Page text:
Among all the types of renewable fuel sources that are available, biofuels are surely the most promising ones. In today’s world, where technological development and environmental concerns are boosting the demand for an unlimited supply of energy, renewable energy sources have become a necessity.
In simple words, biofuels can be defined as fuels that are made from natural products and organic materials such as plants. Once ignited, biofuel releases energy just like fossil fuel. Some of the most popular examples of biofuels include ethanol and biodiesel that are made from a fusion of different plants and animal materials like sugarcane and animal fat.
There are a number of different types of natural products and byproducts which can be utilized for the production of biofuels. In an attempt to make the world less dependent on fossil fuels, researchers are on the lookout for new and improved ways to utilize natural waste products for the production of biofuels. At the same time, a certain degree of criticism and support for biofuels thrives in different sections of society.
New Tech Solutions
Throughout the past few years, as electric vehicles have transformed into a much more sustainable form of transport, the biofuel industry has been facing huge challenges. One of them being the fact that with such huge amounts of biomass needed to produce the fuels, they will not be able to meet the demands of the next generation of eco-friendly cars.
On the other hand, we can count on these technological advancements to make biofuel production processes more efficient and to enhance biomass viability. We already have many good examples of second-generation biomass fuels in front of us. Fiberight, for instance, generates 8 million gallons of ethanol every year by recycling hundreds of metric tonnes of waste.
The Other Side of the Coin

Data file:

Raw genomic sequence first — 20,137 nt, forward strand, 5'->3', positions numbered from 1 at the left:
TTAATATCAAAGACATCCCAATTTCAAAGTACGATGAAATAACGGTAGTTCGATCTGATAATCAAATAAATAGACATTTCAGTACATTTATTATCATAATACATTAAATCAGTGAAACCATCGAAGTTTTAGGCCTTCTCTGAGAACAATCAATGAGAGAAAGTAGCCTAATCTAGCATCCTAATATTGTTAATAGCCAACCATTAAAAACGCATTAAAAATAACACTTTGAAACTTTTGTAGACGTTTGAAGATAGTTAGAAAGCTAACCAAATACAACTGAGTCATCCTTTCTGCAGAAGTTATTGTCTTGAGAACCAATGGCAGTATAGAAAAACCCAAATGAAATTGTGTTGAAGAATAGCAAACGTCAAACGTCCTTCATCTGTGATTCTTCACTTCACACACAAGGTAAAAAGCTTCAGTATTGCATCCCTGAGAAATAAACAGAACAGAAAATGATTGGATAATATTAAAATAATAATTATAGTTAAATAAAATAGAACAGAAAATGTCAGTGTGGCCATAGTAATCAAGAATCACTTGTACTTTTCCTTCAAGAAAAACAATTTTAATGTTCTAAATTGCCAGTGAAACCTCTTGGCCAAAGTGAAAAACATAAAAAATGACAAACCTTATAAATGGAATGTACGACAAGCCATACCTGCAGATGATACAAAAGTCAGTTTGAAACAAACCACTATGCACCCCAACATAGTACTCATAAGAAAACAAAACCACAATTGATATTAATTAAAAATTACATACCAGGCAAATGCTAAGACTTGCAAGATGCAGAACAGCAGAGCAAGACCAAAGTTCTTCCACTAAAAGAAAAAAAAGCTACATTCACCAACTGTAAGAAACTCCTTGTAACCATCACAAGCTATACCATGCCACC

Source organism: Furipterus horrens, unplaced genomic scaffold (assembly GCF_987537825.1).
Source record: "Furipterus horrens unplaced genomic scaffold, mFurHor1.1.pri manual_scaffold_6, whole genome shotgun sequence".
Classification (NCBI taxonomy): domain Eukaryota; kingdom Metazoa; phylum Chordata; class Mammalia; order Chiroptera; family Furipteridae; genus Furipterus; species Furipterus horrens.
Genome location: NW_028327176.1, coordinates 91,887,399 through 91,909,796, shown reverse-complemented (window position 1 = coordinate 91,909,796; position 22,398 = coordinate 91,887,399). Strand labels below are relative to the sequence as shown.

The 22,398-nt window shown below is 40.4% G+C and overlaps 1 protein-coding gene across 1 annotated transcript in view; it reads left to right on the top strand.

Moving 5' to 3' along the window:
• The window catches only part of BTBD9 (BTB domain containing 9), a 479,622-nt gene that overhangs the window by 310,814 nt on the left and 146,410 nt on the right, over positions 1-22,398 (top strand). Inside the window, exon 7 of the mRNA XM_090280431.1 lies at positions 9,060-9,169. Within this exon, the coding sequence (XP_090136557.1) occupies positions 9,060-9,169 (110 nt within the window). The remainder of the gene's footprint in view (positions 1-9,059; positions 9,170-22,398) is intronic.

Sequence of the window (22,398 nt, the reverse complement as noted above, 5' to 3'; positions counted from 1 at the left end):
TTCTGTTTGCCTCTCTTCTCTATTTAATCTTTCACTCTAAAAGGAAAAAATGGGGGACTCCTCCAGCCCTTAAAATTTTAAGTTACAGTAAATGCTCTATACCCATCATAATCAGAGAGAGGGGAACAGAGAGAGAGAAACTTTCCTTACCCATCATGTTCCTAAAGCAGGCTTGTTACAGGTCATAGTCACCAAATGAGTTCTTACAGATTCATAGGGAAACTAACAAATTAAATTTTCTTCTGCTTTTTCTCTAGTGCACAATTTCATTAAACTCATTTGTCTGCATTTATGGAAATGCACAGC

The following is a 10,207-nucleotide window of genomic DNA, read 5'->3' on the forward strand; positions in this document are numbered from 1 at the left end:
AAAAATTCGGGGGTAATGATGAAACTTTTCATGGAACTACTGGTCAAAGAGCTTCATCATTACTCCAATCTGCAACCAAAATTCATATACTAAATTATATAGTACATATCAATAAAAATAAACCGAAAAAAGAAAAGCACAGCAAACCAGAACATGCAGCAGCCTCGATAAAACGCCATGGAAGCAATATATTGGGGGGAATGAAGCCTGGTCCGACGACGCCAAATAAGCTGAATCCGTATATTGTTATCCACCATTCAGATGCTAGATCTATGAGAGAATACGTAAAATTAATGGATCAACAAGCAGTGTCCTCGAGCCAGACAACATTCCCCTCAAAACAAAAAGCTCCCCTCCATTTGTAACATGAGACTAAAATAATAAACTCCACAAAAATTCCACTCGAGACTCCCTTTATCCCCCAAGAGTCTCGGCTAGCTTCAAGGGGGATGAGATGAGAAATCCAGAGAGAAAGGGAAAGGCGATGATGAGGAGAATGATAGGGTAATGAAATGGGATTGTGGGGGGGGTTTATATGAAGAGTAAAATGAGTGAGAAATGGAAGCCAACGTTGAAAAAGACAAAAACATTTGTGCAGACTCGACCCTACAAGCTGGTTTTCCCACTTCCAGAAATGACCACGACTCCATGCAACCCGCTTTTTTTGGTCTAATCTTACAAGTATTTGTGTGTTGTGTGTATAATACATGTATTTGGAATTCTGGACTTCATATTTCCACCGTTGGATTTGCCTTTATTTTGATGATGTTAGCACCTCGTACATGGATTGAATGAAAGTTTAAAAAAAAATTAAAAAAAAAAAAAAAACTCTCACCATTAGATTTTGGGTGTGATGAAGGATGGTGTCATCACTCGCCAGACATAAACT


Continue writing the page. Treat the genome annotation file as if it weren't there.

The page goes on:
There has been considerable concern about the detrimental effects that replacing fossil fuels with bio alternatives may have on the environment. Biofuel production can affect land, water, and even biodiversity. For example, certain “sustainable” energy sources that are derived from ethanol crops, require vast areas to be flattened.
Specialists are afraid that such activities could lead to environmental destruction as well as greenhouse gas emissions. Considering all the risks of damage, investing in biofuels seems like a pointless effort. Such concerns have deterred financing in the field as both investors and the general public have considered it to be an option that would be harmful to the environment.
Third Generation Biofuels
Although concerns exist, they can be solved (or at least eased) with third-generation biofuels. These are algae-based fuels that are refined to make diesel for cars. The good thing about this option is that algae can be easily produced through genetic engineering, without any environmental degradation.
Research on third-generation biofuels seemed pretty much impossible in the past, but now, more and more elaborate processes and experiments are becoming available each day. At this time, the algae-based fuels can be produced in an artificial environment, using means such as photobioreactors. These processes don’t lead to loss of land or biodiversity.
The research on these fuels is still in its initial stages but there is a huge chance that we will see a breakthrough soon. Exxon mobil is currently spending $1 billion a year with great hopes to solve this problem in the coming years.
How Biofuels Work in Cars
When it comes to powering our cars with biofuels, there are a few adjustments needed if we want to keep driving safely. Since biofuels have a lower energy density than petrol, a traditional car needs its ignition timing to be modified so it can work with an increased fuel tank.
Another issue with driving on biofuels is that they are not as easily available at gas stations when a car needs to be filled up. Moreover, these cars use a greater amount of fuel per mile because of their low energy density, which means that they have to be filled up more frequently.
The Long-Term Perspective
There are surely certain risks associated with biofuels, but that has always been the case with any new technology. Despite its risks, it continues to be one of the best options for our future, with the third generation biofuels offering particularly promising solutions to the problem of traditional fuels.
Once the development process of biofuels has been mastered, it will only be a matter of time before this sustainable fuel will be manufactured and supplied at the scale that’s required. It might take a while but it surely is the future of renewable energy sources.